There can be few finer places in which to appreciate the European struggle between light and darkness than Weimar. The Anna Amalia library is an exquisite example of Enlightenment thinking. Buchenwald, the Nazi concentration camp, is just up the road.
We follow its history in reverse. it would have been logical to begin in the age of Goethe and Schiller and progress to the madness of the early and mid 20th century but our route through this elegant, tidy town, where the horses which draw the tourist carriages are provided with what might be described loosely as nappies – to keep the cobblestones clean – takes us first past the Bauhaus museum.
Weimar was the cradle of the Bauhaus, a later version of William Morris's Arts and Crafts Movement in the way it embraced all the relevant disciplines. It was at its zenith in the early years of the last century under the Belgian Henry van der Velde and then Walter Gropius. Kandinsky and Klee came to teach. But there were danger signs even under the short lived republic founded in Weimar, well before Hitler crushed the avant garde.
It's a small museum – the recent Bauhaus exhibition at London's Barbican was much bigger – but it provides a neat precis of the influence the movement exerted on design to this day – from tea pots to furniture.
We lunch quickly on yet another Thuringian sausage, bought from a stand on another Market Square, where Meissen porcelain bells, taken down and squirrelled away in a cave during the Second Word War for fear they might be shattered by bombs, mark the hours with thin chimes and head for the library. The rococo room there takes your breath away. If you see nothing else in Weimar, make sure you buy a timed ticket, pick up the audio guide and spend as much time there as you can.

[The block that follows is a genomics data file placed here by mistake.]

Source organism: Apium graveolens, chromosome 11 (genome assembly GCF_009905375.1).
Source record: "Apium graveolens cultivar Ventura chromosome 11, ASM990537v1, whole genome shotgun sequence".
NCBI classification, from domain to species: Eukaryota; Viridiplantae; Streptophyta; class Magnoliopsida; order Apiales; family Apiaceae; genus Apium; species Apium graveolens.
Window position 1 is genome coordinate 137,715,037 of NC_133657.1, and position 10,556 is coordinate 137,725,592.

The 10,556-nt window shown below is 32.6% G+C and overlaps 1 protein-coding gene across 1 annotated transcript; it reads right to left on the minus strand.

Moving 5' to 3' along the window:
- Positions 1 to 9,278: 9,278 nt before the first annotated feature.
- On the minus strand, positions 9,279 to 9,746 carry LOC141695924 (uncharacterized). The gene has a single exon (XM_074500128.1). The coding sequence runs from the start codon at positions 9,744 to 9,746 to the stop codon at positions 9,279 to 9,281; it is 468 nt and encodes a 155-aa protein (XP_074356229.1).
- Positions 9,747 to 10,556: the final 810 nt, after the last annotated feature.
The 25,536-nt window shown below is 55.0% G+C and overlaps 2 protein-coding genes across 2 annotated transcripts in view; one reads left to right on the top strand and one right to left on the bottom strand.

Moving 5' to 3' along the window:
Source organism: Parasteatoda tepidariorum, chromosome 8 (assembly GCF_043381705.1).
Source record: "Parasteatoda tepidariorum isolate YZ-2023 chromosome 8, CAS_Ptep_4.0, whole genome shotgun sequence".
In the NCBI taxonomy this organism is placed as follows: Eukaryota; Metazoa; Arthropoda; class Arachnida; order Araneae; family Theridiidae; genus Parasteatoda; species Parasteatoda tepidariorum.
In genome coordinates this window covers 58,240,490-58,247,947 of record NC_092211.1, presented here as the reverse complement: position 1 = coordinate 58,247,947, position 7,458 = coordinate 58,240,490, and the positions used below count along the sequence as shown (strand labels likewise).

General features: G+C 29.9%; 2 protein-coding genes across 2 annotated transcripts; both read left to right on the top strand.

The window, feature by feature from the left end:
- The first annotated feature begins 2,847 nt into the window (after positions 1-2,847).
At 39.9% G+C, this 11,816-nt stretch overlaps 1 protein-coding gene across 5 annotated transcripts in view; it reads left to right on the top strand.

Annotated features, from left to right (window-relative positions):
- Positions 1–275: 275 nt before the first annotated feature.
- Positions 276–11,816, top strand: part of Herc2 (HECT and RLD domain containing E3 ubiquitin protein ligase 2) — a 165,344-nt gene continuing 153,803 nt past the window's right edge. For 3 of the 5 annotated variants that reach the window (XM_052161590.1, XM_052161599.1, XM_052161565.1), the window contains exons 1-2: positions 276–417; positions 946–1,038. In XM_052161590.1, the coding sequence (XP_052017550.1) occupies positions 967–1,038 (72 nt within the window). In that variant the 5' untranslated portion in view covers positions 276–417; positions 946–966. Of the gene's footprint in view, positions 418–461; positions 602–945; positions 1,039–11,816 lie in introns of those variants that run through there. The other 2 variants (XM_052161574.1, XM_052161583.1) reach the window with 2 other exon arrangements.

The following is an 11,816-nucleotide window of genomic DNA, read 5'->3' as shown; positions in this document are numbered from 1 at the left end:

Anna Amalia (I won't trouble you with her lineage) married Duke Ernst II Konstantin of Saxe-Weimar-Eisenach in her late teens. He popped his clogs two years later, leaving her with a long widowhood in which to fill her time. She founded the library in 1766, with the then revolutionary idea opening it not just to the upper classes but to all comers. Schiller borrowed history books, Goethe, of course, was interested in everything, from the philosophy of Descartes to Humboldt's account of his South American expedition. He made over 2000 loans. History doesn't record whether he suffered any fines for late returns.
In 2004 the library went up in smoke. A fire cause by an electrical fault destroyed around 50,000 volumes and damaged many others. Water from hoses poured into the tiered rococo room, which had to be painstakingly restored. The story of how experts worked to save soaked and charred books is riveting. Those left soggy by the water were put in freezers and slowly thawed later, to prevent mould.
Ever read Goethe? It's hard work. I suspect he was a bit of an old hypocrite, since he lived with the humble Christiana Vulpius for years before marrying her while urging stern punishment for a single mum who killed her child. But you can't but admire him as the ultimate polymath. His former home contains a graceful old wooden staircase, his study, left much as it was, the chair in which he died – and a piano which Mendelssohn played. (Make a bit of noise, would you, young man?", Goethe asked him. The exhibition next door shows just how wide were his interests. There are showcases full of minerals, artworks, skeletons of small mammals and birds.
You can't get away from Goethe in Weimar. "I'm all Goethe'd out" says my wife, as a chilled pils beckons. We slake out thirsts and head back to the Hotel Elephant, where we are staying. The hotel, which, opened as an inn in 1696, has a guest list full of celebrity and notoriety – from Hans Christian Andersen to Adolf Hitler. Inevitably, there's a Goethe connection. In 1829 they celebrated his 80th birthday there.